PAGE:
Thursday, September 25, 2008

Build a dream, not a nightmare

In the latest issue of Tehelka, the Finance Minister, P.Chidambaram, has said: “My vision is to get 85 per cent of India into cities.” Professor Tarun Khanna, the Harvard don who has made a name for himself through his comparative studies of China and India, has a chapter in his latest book Millions of Entrepreneurs entitled “Why can China build cities overnight while Indians have trouble building roads?” It appears there are prob lems with the Finance Minister’s dream.
Some problems are self-inflicted. For instance, there is no city in India where footpaths are usable. Much space is allotted for them; much money is spent on them. In Delhi, for inscrutable reasons, footpaths are routinely ripped open every year and rebuilt. That must be costing a lot of money and effort. Even though the footpaths are rebuilt every year, they remain unusable.
It is not that our municipal engineers do not know how to build usable footpaths: The Marina in Chennai, Mahatma Gandhi Road in Bangalore, Marine Drive in Mumbai, Connaught Place in Delhi are examples of eminently usable footpaths. Yet, the same engineers that built those worthy footpaths ensure that footpaths are unusable everywhere else.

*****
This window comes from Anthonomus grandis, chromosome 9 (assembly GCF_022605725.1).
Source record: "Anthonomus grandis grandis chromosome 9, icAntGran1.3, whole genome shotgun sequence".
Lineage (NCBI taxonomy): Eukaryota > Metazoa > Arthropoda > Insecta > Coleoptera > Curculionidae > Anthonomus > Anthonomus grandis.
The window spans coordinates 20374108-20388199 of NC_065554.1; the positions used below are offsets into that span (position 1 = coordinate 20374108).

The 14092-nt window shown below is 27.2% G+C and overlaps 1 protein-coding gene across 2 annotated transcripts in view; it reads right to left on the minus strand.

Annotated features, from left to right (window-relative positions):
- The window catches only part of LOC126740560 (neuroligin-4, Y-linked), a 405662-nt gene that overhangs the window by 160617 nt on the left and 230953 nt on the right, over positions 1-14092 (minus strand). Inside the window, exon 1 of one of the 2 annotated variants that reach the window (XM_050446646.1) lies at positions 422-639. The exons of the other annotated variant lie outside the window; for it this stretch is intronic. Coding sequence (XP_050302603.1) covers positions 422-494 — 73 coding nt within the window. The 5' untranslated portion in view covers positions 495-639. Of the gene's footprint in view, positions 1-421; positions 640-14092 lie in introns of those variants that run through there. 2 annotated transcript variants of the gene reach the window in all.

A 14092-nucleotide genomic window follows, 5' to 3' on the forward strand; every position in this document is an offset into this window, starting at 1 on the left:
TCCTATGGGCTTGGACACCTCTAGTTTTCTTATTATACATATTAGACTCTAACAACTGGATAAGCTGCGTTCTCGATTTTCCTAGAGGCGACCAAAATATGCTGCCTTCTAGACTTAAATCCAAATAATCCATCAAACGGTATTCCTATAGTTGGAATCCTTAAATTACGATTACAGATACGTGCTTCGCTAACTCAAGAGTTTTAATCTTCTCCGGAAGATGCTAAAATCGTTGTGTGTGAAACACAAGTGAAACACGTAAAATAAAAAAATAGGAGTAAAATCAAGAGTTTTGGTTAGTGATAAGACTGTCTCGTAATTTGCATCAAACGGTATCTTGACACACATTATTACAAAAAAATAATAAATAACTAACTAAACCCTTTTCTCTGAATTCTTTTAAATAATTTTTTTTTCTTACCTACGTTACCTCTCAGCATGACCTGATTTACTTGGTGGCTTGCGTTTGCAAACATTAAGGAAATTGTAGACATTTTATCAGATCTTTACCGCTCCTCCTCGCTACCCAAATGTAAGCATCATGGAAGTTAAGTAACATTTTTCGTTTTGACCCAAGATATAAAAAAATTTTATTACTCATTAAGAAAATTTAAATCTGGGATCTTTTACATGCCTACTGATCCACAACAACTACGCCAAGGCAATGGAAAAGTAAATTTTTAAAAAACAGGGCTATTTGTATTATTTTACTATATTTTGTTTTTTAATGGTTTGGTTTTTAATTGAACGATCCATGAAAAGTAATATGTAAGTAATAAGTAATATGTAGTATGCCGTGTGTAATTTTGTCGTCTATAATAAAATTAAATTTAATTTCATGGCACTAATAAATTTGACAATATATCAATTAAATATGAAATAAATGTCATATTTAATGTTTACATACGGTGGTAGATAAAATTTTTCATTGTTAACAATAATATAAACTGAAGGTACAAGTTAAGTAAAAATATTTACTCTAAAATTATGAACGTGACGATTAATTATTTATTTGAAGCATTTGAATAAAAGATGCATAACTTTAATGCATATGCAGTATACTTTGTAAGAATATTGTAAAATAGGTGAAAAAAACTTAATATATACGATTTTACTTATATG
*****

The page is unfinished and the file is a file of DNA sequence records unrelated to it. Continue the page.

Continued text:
There is no secrecy about footpaths. Ministers may be too important to walk in our streets, but they can see that they are unusable everywhere. At the other end of the power structure, municipal engineers should be equally aware that they are wasting a lot of precious space and money for nothing. Therefore, it is worth asking, if the state cannot build even footpaths, how will it manage other more complex urban infrastructure?Refusing to reform
For example, consider the problem of drinking water in the city of Bangalore. Nature is not ungenerous to Bangalore. Rainfall over the city amounts to, on an average, 220 litres of water per day per person. That is quite a luxury. It does not require a great feat of engineering to harvest and distribute that copious supply of water. In fact, Bangalore used to have large numbers of lakes to store rainwater. Almost all of them have been built over. The same greed is manifest in all our towns and cities — our town planning systematically destroys water bodies and then commandeers — at great financial, political, social and environmental cost — water from faraway rivers. I mention footpaths and drinking water as illustrative of urban governance that refuses to reform. Mountains of garbage, horrendous public transport, virtual absence of space for children to play, growing insecurity are other crosses our city dwellers are condemned to bear. Then, is there not a risk of the dream of urbanising 85 per cent of our population becoming a nightmare — unless we rethink our urban policy?